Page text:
Defamiliarization or ostranenie is the artistic technique of forcing the audience to see common things in an unfamiliar or strange way, in order to enhance perception of the familiar. A central concept in 20th century art and theory, ranging over movements including Dada, postmodernism, epic theatre, and science fiction, it is also used as a tactic by recent movements such as Culture jamming.
Defamiliarization of that which is or has become familiar or taken for granted, hence automatically perceived, is the basic function of all devices. And with defamiliarization come both the slowing down and the increased difficulty (impeding) of the process of reading and comprehending and an awareness of the artistic procedures (devices) causing them. (Margolin 2005)
The technique appears in English Romantic poetry, particularly in the poetry of Wordsworth, and was defined in the following way bySamuel Taylor Coleridge, in his Biographia Literaria: "To carry on the feelings of childhood into the powers of manhood; to combine the child’s sense of wonder and novelty with the appearances which every day for perhaps forty years had rendered familiar [. . .] this is the character and privilege of genius."
In more recent times, it has been associated with the poet and playwright Bertolt Brecht, whose Verfremdungseffekt ("alienation effect") was a potent element of his approach to theater. Brecht, in turn, has been highly influential for artists and filmmakers including Jean-Luc Godard and Yvonne Rainer.
Verfremdungseffekt: The distancing effect
The distancing effect, more commonly known (earlier) by John Willett's 1964 translation the alienation effect or (more recently) as the estrangement effect (German: Verfremdungseffekt), is a performing arts concept coined by playwright Bertolt Brecht "which prevents the audience from losing itself passively and completely in the character created by the actor, and which consequently leads the audience to be a consciously critical observer." Brecht's term describes the aesthetics of his epic theatre.
The distancing effect is achieved by the way the "artist never acts as if there were a fourth wall besides the three surrounding him [...] The audience can no longer have the illusion of being the unseen spectator at an event which is really taking place" (Willett 91). The use of direct audience-address is one way of disrupting stage illusion and generating the distancing effect. In performance, as the performer "observes himself," his objective is "to appear strange and even surprising to the audience. He achieves this by looking strangely at himself and his work" (Willett 92). Whether Brecht intended the distancing effect to refer to the audience or to the actor or to both audience and actor is still controversial among teachers and scholars of "Epic Acting" and Brechtian theatre.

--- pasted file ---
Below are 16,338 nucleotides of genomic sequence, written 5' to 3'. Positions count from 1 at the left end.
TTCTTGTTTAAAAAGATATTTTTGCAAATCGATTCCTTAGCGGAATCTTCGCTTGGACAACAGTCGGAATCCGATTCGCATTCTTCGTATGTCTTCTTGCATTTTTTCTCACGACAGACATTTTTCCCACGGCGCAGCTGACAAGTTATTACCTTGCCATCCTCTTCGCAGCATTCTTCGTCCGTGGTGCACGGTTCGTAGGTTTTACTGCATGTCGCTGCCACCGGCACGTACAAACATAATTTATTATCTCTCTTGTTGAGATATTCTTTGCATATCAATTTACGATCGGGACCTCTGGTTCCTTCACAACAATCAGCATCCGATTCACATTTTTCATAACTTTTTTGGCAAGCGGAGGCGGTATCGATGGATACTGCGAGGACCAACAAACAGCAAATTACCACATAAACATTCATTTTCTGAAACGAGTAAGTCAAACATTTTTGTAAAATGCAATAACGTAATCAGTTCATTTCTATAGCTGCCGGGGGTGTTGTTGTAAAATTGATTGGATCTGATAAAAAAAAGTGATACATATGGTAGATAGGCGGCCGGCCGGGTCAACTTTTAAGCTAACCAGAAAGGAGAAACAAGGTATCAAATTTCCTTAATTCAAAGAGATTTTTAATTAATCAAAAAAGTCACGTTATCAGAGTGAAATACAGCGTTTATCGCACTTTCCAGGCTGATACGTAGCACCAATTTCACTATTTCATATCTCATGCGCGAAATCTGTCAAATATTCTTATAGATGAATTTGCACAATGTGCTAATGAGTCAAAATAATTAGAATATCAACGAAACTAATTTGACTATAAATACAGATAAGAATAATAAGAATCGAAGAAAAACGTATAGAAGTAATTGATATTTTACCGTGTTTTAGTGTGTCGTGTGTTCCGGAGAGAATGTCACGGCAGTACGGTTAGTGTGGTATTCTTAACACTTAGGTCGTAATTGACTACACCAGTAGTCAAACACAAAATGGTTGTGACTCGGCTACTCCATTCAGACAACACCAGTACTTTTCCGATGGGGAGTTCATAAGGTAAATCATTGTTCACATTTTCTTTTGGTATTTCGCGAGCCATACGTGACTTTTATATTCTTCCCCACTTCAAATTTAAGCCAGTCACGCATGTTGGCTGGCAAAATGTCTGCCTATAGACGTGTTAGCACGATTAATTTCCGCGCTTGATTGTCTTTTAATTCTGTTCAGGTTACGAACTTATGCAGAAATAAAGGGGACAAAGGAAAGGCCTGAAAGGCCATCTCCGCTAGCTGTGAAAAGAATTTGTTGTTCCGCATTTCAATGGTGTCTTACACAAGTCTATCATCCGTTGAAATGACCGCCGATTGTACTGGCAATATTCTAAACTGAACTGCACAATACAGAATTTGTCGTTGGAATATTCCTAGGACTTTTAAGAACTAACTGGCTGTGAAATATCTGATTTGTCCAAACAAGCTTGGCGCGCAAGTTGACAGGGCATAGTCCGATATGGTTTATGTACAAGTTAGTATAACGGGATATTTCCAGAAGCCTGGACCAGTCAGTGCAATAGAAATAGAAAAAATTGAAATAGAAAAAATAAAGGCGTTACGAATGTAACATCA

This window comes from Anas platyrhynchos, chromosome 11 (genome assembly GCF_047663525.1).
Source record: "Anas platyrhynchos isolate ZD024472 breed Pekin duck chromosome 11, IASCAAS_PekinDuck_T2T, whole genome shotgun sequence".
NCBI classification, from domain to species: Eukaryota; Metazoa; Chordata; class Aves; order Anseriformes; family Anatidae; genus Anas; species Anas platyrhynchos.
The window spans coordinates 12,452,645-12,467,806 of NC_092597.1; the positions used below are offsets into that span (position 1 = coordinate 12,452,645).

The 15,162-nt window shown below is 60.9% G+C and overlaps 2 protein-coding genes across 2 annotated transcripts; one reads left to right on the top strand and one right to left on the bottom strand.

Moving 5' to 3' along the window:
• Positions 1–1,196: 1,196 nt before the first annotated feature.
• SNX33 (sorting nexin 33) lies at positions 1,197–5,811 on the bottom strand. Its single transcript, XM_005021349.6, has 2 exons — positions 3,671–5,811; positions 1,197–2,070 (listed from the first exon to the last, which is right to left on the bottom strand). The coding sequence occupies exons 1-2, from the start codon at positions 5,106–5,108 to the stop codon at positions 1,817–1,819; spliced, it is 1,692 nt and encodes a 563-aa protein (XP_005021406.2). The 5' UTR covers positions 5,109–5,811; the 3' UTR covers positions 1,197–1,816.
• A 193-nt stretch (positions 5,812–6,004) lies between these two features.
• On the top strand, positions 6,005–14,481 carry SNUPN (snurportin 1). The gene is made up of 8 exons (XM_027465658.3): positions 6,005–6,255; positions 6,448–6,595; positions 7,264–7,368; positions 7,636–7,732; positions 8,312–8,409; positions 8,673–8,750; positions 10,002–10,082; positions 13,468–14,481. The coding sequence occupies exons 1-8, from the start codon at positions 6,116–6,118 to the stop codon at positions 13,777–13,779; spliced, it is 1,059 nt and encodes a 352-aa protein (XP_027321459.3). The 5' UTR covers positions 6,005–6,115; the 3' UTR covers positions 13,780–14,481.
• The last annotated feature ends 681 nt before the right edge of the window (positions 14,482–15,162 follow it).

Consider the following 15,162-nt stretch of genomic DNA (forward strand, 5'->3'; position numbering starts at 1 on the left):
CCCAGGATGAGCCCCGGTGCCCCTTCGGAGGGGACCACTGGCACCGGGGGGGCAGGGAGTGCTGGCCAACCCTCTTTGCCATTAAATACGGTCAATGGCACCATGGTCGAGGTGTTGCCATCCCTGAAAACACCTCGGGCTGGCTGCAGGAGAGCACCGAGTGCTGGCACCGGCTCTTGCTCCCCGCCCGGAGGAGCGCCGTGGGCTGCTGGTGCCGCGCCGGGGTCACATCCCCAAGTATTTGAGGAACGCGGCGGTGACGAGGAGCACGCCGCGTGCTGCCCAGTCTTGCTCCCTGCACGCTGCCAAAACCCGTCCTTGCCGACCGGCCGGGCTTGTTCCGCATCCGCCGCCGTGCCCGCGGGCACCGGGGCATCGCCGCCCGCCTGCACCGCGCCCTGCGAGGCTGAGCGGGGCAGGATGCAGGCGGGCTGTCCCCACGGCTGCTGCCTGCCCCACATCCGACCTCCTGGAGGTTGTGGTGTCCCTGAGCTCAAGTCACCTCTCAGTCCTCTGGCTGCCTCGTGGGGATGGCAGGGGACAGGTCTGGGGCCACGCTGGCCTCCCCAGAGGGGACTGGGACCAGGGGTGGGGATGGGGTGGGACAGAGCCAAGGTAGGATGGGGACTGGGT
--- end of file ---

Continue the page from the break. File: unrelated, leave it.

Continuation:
By disclosing and making obvious the manipulative contrivances and "fictive" qualities of the medium, the actors alienate the viewer from any passive acceptance and enjoyment of the play as mere "entertainment." Instead, the viewer is forced into a critical, analytical frame of mind that serves to disabuse him or her of the notion that what he is watching is necessarily an inviolable, self-contained narrative. This effect of making the familiar strange serves a didactic function insofar as it teaches the viewer not to take the style and content for granted, since the medium itself is highly constructed and contingent upon many cultural and economic conditions.
It may be noted that Brecht’s use of distancing effects in order to prevent audience members from bathing themselves in empathetic emotions and to draw them into an attitude of critical judgment may lead to other reactions than intellectual coolness. Brecht's popularization of the V-Effekt has come to dominate our understanding of its dynamics. But the particulars of a spectator’s psyche and of the tension aroused by a specific alienating device may actually increase emotional impact. Audience reactions are rarely uniform, and there are many diverse, sometimes unpredictable, responses that may be achieved through distancing.